Small Win Saturday: Free Deep Sleep Music


Woman doing yoga outdoors to build strength and flexibility

Does Muscle Actually Turn Into Fat?

The Short Answer: Despite the shift from a toned to a softer appearance, nope, muscle does not turn into fat with decreased use.

It’s actually impossible. Muscle tissue and adipose tissue – aka fat – are different types of tissue, from function all the way down to the molecular structure. Muscle tissue turning directly into fat would be the everyday equivalent of turning water into motor oil. But that doesn’t change the fact that muscle tissue will change appearance through decreased use.

So why do our muscles go from lean and hard to small and soft?

The shift of larger, harder muscles to smaller, softer muscles is due to a loss of muscle size and muscle tone. Appearance can also be affected by overall levels of body fat. Of those contributing factors, muscle tone has the greatest effect on how much a muscle looks like, well, a muscle.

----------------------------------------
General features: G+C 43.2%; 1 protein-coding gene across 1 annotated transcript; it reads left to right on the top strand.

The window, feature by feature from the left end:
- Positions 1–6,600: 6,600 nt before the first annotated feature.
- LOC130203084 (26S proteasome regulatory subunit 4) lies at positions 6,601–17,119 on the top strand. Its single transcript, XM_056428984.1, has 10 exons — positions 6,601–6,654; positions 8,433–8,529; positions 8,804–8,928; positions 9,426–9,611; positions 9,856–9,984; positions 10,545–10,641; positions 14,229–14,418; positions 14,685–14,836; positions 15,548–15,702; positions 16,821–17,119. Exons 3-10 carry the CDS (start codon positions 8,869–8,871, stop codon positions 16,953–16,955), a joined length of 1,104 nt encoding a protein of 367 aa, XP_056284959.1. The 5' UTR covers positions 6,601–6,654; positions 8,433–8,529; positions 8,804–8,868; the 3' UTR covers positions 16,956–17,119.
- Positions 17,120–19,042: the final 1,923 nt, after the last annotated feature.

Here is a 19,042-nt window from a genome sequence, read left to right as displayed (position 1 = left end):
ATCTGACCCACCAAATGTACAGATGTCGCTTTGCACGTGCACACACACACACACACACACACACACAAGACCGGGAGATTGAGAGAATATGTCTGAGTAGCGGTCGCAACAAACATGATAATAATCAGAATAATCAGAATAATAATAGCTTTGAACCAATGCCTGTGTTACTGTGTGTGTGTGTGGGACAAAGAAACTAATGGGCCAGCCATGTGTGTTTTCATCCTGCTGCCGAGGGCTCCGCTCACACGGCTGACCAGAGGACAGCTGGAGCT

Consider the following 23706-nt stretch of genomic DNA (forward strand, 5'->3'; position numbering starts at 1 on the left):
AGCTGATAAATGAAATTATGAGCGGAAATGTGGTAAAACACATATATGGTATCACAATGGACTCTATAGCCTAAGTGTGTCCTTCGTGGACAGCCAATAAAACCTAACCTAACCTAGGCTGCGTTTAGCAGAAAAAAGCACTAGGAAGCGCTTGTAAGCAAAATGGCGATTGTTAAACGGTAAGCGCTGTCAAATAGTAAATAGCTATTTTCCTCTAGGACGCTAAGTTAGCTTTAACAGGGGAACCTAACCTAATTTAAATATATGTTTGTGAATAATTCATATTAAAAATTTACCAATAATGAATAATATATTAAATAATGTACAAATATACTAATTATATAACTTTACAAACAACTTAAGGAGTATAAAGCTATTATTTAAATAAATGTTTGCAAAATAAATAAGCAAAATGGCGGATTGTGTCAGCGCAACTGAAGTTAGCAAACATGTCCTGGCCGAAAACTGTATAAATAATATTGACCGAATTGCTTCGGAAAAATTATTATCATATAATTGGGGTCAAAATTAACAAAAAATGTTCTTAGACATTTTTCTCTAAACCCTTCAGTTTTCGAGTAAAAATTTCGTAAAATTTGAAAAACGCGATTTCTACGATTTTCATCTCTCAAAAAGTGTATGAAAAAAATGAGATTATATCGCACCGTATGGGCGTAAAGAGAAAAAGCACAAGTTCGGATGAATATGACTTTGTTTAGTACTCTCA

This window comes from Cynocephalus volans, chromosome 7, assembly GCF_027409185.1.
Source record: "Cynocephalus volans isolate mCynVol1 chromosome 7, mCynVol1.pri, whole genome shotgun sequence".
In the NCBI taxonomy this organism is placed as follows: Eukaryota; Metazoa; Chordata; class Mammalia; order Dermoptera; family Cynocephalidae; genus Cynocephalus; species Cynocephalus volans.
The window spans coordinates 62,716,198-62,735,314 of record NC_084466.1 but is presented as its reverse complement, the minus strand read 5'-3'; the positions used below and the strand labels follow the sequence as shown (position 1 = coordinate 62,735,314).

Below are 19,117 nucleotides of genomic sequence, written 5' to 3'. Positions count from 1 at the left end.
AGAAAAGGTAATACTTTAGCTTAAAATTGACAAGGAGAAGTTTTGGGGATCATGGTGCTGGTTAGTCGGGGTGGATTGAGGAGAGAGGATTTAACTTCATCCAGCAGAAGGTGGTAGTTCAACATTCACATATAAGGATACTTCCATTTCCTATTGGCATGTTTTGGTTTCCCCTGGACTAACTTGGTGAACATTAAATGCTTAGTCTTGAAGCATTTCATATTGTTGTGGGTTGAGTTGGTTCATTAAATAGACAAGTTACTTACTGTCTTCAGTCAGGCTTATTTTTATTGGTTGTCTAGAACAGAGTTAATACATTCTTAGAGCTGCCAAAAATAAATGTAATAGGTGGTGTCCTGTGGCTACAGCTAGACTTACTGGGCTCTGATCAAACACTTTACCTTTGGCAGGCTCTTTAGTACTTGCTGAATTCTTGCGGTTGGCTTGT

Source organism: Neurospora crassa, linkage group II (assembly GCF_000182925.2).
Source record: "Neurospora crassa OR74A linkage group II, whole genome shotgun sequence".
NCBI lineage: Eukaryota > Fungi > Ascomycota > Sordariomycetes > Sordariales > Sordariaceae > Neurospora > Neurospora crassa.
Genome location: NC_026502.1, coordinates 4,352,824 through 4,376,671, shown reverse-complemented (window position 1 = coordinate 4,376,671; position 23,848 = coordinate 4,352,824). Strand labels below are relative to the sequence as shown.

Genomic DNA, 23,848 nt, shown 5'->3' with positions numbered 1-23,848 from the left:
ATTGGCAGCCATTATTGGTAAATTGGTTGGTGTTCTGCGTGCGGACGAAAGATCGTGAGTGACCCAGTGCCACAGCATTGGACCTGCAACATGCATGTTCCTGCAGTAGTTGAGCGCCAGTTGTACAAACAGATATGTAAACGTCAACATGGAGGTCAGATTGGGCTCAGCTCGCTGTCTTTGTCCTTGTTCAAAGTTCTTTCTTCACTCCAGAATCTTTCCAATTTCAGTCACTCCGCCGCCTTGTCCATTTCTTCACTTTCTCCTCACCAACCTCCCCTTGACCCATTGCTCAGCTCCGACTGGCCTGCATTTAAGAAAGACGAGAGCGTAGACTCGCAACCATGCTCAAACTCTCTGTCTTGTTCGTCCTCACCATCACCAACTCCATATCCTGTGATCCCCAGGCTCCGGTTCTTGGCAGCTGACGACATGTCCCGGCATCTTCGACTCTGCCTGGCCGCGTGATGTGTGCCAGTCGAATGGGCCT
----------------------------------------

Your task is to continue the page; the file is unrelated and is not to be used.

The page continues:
A muscle’s “tone” is it’s level of contraction at rest. That may seem contradictory, but all of your muscles maintain a very low level of contraction at all times. This helps keep you upright and in control of your body. Muscle tone is also developed when your muscles do regular, intense work (like strength training). Done frequently, heavy lifting will stimulate your nervous system to maintain increased muscle tone even at rest, as that makes it easier to generate more force and strength when you need it. (Heavy lifting will also stimulate an increase in the size of your muscle cells, which leads to an overall increase in muscle size.) Your large skeletal muscles account for anywhere between 25-45% of your body weight, and they are heavy energy users, even with low resting tone. Increases in both size and tone increase resting metabolic rate – exactly why it’s said that muscle burns more calories than far.